Out of the pot, into the nursery


Joy Creek Nursery is famous for its clematis, penstemon, hydrangea and butterfly bushes, among other things.

Here, you can actually see everything growing in the display garden, instead of just looking at a 4-inch pot and trying to visualize what it will be someday.

It might seem obvious, growing a garden with the plants you are selling, but historically, it just wasn't done. When the nursery opened 11 years ago, it was a novel approach in the Northwest, so effective that many have followed suit.

These reasons keep Marilou Harms of Southwest Portland coming back.

'I'm just obsessed now. I enjoy the work, I love the color and I want unusual plants my neighbors won't have,' Harms says.

Joy Creek started after Mike Smith's retirement from Freightliner and subsequent move to a house in the Joy Creek Canyon, off U.S. Highway 30 outside of Scappoose. Smith and Maurice (pronounced 'Morris') Horn were frustrated when they couldn't find the plants they wanted to grow and decided to round them up, play with them and sell them in a catalog.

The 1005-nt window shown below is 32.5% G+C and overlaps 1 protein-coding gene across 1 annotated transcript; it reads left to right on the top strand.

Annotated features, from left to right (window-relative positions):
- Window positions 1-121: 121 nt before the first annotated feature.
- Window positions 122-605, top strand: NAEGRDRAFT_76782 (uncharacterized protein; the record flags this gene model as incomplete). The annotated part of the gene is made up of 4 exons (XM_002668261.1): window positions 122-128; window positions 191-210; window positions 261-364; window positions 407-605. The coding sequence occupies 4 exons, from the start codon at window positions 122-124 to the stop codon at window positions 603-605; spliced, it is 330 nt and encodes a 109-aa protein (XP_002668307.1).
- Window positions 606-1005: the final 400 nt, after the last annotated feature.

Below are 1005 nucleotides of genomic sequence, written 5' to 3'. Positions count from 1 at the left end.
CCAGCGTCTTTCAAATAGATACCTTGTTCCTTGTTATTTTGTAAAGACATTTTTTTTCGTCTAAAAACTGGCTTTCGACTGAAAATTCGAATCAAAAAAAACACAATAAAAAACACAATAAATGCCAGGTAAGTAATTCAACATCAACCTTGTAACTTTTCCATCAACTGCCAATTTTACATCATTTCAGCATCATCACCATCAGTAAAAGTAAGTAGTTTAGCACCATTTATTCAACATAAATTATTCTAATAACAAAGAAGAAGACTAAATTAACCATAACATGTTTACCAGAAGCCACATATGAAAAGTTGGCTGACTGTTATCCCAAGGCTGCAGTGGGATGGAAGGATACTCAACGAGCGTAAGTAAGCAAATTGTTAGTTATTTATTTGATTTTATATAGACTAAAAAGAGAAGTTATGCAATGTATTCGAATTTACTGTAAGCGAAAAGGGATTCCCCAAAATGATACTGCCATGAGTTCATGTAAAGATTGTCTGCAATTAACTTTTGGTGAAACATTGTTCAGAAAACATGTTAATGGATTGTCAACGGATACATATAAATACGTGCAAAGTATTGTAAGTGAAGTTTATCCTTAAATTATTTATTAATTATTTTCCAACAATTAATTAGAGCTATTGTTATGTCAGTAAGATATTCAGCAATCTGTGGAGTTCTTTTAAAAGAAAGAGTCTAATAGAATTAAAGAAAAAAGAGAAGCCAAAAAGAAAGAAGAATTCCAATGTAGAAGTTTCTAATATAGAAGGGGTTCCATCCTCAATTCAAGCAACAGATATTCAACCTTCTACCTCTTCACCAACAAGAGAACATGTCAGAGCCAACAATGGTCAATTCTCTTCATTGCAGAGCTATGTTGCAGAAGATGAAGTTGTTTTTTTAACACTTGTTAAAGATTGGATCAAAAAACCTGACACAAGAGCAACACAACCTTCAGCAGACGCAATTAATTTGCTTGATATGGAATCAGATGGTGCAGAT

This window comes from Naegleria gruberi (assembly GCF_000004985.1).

In 1992, when the catalog had been out six months, 'We had all these plants (for the catalog), and all these people started just driving up the driveway,' Horn says. 'That's when reality set in. If we were going to do this, we were going to do it our way.'

Doing it their way attracts a lot of attention. This nursery is on the national, if not the world, radar. It is featured frequently in magazines such as Fine Gardening, Sunset, Horticulture, Organic Gardening and Better Homes & Gardens.

Martha Stewart Living was out last June shooting campanula and penstemon growing in the 4-acre garden. Martha knows a good thing when she sees it: Issues of the magazine have featured Joy Creek's 70 varieties of lavender, as well its hosta and dianthus.

The display gardens have somewhere around 5,000 plants, nearly all of them labeled for quick reference.

So what are the nursery's top sellers? They include Clematis 'Rooguchi,' an uncommon vine that doesn't climb but spreads up to 8 feet with 3-inch plum-colored flowers. The nursery also has a hard time keeping shrubs such as hebe 'Caledonia' and hydrangea 'Boitstein' in stock. English delphiniums and speedwell 'Veronica Georgia Blue' fly out as well.

Most plants sell for $5 to $20, and you get a 10 percent discount if you buy at the nursery instead of by catalog. A visit will get you something else: Smith says he and Horn don't sell just plants but information.

After all, somebody has to tell us how to grow all this stuff.

Contact Anne Jaeger through her Web site: www.gardengal.tv.